Archive for ‘General’

Wednesday, 19 June 2019

Winter Solstice by Janlori Goldman

for Jean Valentine

O odd light
bring me the old season
that winter familiar
a slow sheathing of moon in shadow
as if sky were a gill
through which all things
flow in                 filter out
bring me a home with no right angles
a space of curling in
not too bright or sharp
and bring me the time before that
with the garden dark with broken-down
coffee grounds                 rows of flowering mustard greens
the smell of ripped roots fresh
from the pull
and then before that
to my round house a friend will come
or maybe the friend’s mother
I’ll say stay for dinner
she’ll say let me sew that button.


Date: 2012

By: Janlori Goldman (19??- )

Thursday, 13 June 2019

Prudence: An Acrostic by Elizabeth Gread Braund

Prudent be in all thy dealings;
Regulate aright thy feelings;
Undertake no work in haste;
Deal with friend and foe in grace;
Envy none their high estate;
Nought but craft and meanness hate;
Catch the moments as they fly —
Excelsior thy motto high!

From: Braund, Elizabeth, Fugitive Pieces: Historical, Fragmentary, and Sacred, 1868, Charles Griffin & Co: London, p. 53.

Date: 1868

By: Elizabeth Gread Braund (fl. 1864-1868)

Friday, 7 June 2019

Extemporaneous by Betsugen Enshi

The courtyard is so lonely in autumn rain
that I open the window and gaze all day at the peak.
From the beginning of the world my two eyes
have been fixed to those mile-high pines on top.

From: Carter, Steven D. (ed. and transl.), Traditional Japanese Poetry: An Anthology, 1991, Stanford University Press: Stanford, California, p. 271.

Date: 14th century (original in Japanese); 1991 (translation in English)

By: Betsugen Enshi (1294-1364)

Translated by: Steven D. Carter (19??- )

Friday, 24 May 2019

Ode to the Moon Under Total Eclipse by William Rowan Hamilton

(July, 1823)

[The Moon under total eclipse is not invisible, but appears of a dark red colour.]

O queen of yon ethereal plain,
With slow majestic step advancing,
‘Mid thy attendant starry train,
Thy subject waves beneath thee dancing;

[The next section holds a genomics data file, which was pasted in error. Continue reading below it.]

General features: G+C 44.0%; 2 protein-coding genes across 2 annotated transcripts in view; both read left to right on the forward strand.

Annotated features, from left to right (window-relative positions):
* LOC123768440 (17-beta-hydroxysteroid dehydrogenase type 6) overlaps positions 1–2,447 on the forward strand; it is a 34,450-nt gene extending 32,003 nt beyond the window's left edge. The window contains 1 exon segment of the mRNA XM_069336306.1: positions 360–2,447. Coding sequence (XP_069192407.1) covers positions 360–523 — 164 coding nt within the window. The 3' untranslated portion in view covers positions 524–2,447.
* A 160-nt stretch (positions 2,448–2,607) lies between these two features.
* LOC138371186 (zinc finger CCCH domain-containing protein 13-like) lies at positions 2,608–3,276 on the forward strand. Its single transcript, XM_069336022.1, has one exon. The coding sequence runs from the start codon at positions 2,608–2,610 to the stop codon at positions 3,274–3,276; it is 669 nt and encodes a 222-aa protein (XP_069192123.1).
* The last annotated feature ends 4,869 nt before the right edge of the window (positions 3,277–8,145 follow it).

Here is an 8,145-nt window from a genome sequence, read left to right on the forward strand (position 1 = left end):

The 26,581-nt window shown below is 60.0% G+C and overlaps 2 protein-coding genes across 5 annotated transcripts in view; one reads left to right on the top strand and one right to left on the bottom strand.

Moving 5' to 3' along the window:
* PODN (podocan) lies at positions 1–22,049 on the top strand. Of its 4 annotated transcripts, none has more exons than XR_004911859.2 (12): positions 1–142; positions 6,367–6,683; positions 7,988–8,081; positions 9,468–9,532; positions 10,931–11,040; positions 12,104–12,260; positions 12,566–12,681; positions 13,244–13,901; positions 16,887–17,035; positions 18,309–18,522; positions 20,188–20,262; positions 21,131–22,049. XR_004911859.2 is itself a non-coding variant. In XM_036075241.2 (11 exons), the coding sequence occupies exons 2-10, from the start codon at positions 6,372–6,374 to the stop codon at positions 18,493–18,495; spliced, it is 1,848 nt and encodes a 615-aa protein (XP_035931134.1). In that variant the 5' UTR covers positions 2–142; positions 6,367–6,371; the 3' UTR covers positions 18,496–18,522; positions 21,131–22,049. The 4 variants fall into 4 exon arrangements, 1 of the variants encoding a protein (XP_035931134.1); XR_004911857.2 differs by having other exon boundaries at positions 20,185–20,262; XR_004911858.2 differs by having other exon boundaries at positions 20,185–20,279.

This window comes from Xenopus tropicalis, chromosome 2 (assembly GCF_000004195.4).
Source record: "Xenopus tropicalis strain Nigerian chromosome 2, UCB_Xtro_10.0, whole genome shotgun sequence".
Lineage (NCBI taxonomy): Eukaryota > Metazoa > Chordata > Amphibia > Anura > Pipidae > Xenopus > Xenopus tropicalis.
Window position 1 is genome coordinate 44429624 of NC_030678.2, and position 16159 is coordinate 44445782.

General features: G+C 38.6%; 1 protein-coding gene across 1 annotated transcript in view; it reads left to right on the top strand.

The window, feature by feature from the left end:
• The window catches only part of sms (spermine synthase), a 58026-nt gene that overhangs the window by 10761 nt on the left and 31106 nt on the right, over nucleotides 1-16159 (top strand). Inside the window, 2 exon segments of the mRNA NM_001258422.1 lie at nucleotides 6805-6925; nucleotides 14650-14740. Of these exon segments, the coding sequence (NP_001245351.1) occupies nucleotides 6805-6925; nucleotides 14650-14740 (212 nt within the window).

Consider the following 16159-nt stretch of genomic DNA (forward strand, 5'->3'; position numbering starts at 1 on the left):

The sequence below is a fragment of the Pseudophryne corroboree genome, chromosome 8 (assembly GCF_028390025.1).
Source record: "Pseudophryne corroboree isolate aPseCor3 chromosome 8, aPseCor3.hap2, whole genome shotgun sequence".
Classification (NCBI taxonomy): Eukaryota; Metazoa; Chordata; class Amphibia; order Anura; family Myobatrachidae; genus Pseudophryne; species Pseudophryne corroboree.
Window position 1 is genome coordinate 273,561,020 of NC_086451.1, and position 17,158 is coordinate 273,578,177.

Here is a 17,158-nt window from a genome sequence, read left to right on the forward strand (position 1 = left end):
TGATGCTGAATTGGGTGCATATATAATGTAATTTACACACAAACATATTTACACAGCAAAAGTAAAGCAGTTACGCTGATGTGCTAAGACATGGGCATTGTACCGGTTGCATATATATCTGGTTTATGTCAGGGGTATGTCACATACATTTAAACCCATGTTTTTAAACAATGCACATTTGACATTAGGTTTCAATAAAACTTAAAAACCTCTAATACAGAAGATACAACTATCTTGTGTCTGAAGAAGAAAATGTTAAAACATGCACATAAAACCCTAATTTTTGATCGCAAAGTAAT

As Dian moves through Delian shades
Above her circling Oread maids:
Why hath that crimson red
Thy lovely brow o’erspread —
Oh! wherefore that portentous gloom,
Eclipse, and shadow of the tomb?

II.— 1.
Say, is it but a passing cloud,
Far in some higher sphere,
Which thus around thee winds its shroud,
While all the heavens are clear;
While not a vapour nigh
Sullies the midnight sky;
While all the stars are brightly burning,
Each in his wonted orbit turning?

II.— 2.
Or wizard from his murky cell
Who bows thee to his power,
By magic word and mutter’d spell
In this, night’s witching hour?

II.— 3.
Or is it, as the sages say,
Versed in celestial lore,
Our earth, athwart light’s pathless way,
Which bars it from thy shore:
Whose shadowy cone, with noiseless pace
Through the infinity of space,
Hath darkly crossed thine orb on high,
And dimmed it to our wondering eye?

Ill.— 1.
On thee the nations gaze
With looks of wild amaze,
And anxious ask, what means the sign?
What dread disaster nigh,
Is boded by thine eye,
Low’ring with aspect thus malign?

Ill.— 2.
For ancient tales of terror say,
That still before some fatal day
Thou veilest thus thy blushing face;
Earthquake or famine, sword or fire,
Is menaced by that look of ire;
Ruin prepares to run his race:
Lo! in his widely whelming car,
He comes, the demon from afar,
Rushing with a whirlwind’s noise,
Trampling o’er prostrate hopes and joys
While, at his side, the ministers of fate
In silence seem his signal to await.

III.— 3.
‘Twas thus, O Moon! thy failing light,
When Athens’ army thought of flight
From that dark Sicilian shore,
To their distant country bore
The omen of her slaughter’d host,
Of coming woe and glory lost.

Such augury is in thy looks to-night:
And with awe mingled with a stern delight,
The warrior or the poet now
May gaze on thine ensanguined brow; —
But not the lover! all too rude,
It suits not with his milder mood;
Better he loves to look on thee
When shining in thy purity;
Clad in thy robe of virgin snow,
As thou wert an hour ago,
Or hid by fleecy clouds alone
That canopy yon azure throne.
And yet, to him all nature seems
Tinged with soft hues by fancy’s beams,
As distant rainbows beauty shed
On the rugged mountain head:
Then, though thy right be like the torch of war,
Still will I hail thee as the lover’s star!

From: The National Magazine and Dublin Literary Gazette, July to December, 1830, Volume 1, 1830, William Frederick Wakeman: Dublin, pp. 387-388.

Date: 1823

By: William Rowan Hamilton (1805-1865)

Sunday, 19 May 2019

Canción by Álvaro de Luna

Since to cry
And to sigh
I ne’er cease;
And in vain
I would gain
My release;
Yet I still
Have the will,
Though I see
That the way
Every day
Is less free.
She is light
And the blight
Wrecks my joy;
Better death
Than such breath
I employ!
But perchance
For such glance
I was born;
And my grief
Is relief
For your scorn.

From: Walsh, Thomas (ed.), Hispanic Anthology: Poems Translated from the Spanish by English and North American Poets, 1920, G. P. Putnam’s Sons: New York and London, pp. 52-53.

Date: 15th century (original in Spanish); 1920 (translation in English)

By: Álvaro de Luna (c1388-1453)

Translated by Thomas Walsh (1875-1928)